After the Civil Wars in America, the South was devastated economically. Southern states had to rebuild after suffering from massive destruction. They also had to deal with slavery and the aftermath of being a former slave state.
Additionally, the North became a strong industrial power, and they imposed new laws on the South. These changes led to tension between the two parts of the country.
Civil wars in America: Reconstruction
This period lasted for about 20 years, from 1865-1877. This was an important time in American history because it was when the newly freed slaves were given rights and freedom. During this time, there were many tensions between white Northerners and black Southerners.
White Northerners wanted to take over southern land and use their resources for themselves. Black people thought that they should have equal voting rights with whites. These conflicts resulted in a civil war called Reconstruction or Radical Republicanism.
Civil wars in America: The New South
This is another name for the South in which blacks have been treated equally. Blacks were able to vote now and could hold certain jobs like teachers and lawyers. However, these opportunities did not last long because Northern interests came into play again.
The government passed the Ku Klux Klan Act in 1871, which made lynching legal in some cases. In addition, Congress passed the Force Acts in 1870 and 1876, which meant that any person who helped a runaway slave would be arrested and punished by law.
These acts were used as ways to keep blacks from voting and organizing.
Civil wars in America: Industrialization
The South has always relied heavily upon agriculture. But during this time, the economy started to change. Cotton and tobacco plantations began giving way to factories.
More and more businesses moved north, taking workers with them. As a result, fewer agricultural jobs were available for less educated southerners. Educated men left the south and settled elsewhere mainly in urban areas.
The once-wealthy plantation owners lost employees and went bankrupt. At first, most planters left for the towns where they worked as laborer’s. However, these jobs paid much less than what they earned back home.
Many poor southerners decided to leave their homes and move north looking for work, setting off a mass migration.
African Americans suffered greatly during slavery and the Civil War. Slavery ended in 1863 but they didn’t get full citizenship right away. Most states wouldn’t give them full rights for decades!
Some states gave blacks limited rights instead. Although the Emancipation Proclamation said that all slaves are free, in practice only those in border states received their freedom in 1863. The rest got it later as time progressed.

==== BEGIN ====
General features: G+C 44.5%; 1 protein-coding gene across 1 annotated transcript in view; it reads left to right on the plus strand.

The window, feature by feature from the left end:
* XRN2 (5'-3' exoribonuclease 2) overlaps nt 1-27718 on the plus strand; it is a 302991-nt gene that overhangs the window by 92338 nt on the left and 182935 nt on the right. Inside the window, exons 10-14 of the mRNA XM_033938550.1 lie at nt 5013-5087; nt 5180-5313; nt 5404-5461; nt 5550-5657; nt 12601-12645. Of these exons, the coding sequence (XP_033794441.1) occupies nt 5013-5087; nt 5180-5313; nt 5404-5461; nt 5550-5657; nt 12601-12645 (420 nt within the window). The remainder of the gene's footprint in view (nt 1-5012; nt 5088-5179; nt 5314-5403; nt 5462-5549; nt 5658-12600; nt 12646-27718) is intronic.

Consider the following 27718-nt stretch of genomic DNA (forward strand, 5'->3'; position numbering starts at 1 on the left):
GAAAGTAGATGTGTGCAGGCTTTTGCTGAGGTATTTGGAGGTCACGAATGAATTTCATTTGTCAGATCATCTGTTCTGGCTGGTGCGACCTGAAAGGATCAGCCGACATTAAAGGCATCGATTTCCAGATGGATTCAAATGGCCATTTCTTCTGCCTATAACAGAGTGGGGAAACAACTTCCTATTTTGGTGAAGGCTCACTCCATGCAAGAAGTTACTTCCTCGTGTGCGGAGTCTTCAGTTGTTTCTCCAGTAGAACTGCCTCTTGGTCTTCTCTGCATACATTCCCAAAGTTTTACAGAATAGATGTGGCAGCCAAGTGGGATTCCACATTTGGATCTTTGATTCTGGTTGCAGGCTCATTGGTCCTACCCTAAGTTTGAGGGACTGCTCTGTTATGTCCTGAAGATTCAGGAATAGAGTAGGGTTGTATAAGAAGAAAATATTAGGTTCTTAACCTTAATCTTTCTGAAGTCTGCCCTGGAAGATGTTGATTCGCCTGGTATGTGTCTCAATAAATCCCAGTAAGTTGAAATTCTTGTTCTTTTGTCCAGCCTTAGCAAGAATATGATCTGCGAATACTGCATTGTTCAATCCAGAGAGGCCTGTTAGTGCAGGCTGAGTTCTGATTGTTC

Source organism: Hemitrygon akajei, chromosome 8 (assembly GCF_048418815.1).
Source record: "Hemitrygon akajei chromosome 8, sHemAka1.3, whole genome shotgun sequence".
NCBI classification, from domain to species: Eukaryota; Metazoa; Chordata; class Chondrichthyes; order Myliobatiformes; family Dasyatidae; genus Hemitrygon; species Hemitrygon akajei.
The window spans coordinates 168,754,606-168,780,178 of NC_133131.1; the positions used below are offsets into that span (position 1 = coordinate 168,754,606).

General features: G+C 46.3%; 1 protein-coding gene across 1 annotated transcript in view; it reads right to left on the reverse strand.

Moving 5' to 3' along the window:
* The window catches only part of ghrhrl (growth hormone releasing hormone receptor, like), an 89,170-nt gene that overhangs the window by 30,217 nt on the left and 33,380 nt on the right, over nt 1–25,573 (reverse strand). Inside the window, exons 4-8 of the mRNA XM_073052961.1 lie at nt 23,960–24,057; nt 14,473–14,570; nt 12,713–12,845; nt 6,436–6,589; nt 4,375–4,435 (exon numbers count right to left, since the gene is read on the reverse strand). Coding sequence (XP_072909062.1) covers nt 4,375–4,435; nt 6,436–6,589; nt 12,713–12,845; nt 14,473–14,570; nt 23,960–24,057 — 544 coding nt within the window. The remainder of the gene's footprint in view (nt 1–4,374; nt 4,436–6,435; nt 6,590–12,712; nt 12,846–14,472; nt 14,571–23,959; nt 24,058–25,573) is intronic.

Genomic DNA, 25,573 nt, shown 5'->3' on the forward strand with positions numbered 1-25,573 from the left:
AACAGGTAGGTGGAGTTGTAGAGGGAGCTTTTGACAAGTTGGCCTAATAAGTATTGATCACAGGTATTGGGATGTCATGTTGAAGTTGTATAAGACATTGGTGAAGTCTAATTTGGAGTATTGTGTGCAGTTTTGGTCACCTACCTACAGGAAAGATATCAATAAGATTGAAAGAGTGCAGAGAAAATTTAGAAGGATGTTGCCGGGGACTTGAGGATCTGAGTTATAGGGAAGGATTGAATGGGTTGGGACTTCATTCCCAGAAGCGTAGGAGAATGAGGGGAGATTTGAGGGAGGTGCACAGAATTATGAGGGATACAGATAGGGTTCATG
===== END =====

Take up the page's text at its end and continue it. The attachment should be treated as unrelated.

The Civil War was fought between the North and the South, but both Do you agree with the cause of the war? Why or why not? Please let me know in the comments section below!
During the Civil War, women did not receive equal treatment. They did not have voting rights, nor could they own property. Some women even had to marry soldiers who were killed in battle to escape being sold into slavery.
In 1861, Lincoln signed the First Confiscation Act which authorized the president to confiscate all rebel properties. This included cotton, crops, livestock, real estate, and other assets. The Second Confiscation Act was passed in 1862.
It was a revised version of the original law. It stated that anyone fighting against the United States would lose their land. In 1866, Congress passed the Third Confiscation Act. This act returned all confiscated property to former owners.
The Fourth Confiscation Act was also passed in 1866. It took the property back from former Confederate citizens.
New York Draft Riots
On July 14, 1863, draft riots broke out in New York City over rumors of the city drafting young men. These rioters attacked Northern troops stationed in New York, burned down businesses and homes owned by Germans and Irish Catholics, and looted stores that refused to close shops.
The rioting spread across the country, reaching over 100 cities. Over 1,000 people died and thousands more were injured. The Union Army was sent in to quell the violence. Many of the protesters were arrested.
People were jailed without trial. Hundreds of draft resisters went to prison. By 1865, the riots finally stopped after President Lincoln issued an executive order ending forced conscription.
Civil wars in America have both historical significance, and contemporary relevance.
Many historians view the Civil War as a way to preserve the Union, while others believe it was just a fight over money and land.